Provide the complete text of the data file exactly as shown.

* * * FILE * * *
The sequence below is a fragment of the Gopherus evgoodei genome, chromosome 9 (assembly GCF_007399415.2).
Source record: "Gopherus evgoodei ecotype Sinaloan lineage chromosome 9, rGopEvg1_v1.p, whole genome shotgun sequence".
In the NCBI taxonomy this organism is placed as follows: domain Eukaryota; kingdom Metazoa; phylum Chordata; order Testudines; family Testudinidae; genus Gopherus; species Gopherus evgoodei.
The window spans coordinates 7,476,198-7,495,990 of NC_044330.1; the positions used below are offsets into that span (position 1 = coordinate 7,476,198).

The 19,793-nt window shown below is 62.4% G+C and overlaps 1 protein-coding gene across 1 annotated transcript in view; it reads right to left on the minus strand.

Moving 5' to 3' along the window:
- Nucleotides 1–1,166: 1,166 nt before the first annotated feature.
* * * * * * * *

The sequence below is a fragment of the Gopherus evgoodei genome, chromosome 9 (assembly GCF_007399415.2).
Source record: "Gopherus evgoodei ecotype Sinaloan lineage chromosome 9, rGopEvg1_v1.p, whole genome shotgun sequence".
In the NCBI taxonomy this organism is placed as follows: domain Eukaryota; kingdom Metazoa; phylum Chordata; order Testudines; family Testudinidae; genus Gopherus; species Gopherus evgoodei.
The window spans coordinates 7,476,198-7,495,990 of NC_044330.1; the positions used below are offsets into that span (position 1 = coordinate 7,476,198).

The 19,793-nt window shown below is 62.4% G+C and overlaps 1 protein-coding gene across 1 annotated transcript in view; it reads right to left on the minus strand.

Moving 5' to 3' along the window:
- Nucleotides 1–1,166: 1,166 nt before the first annotated feature.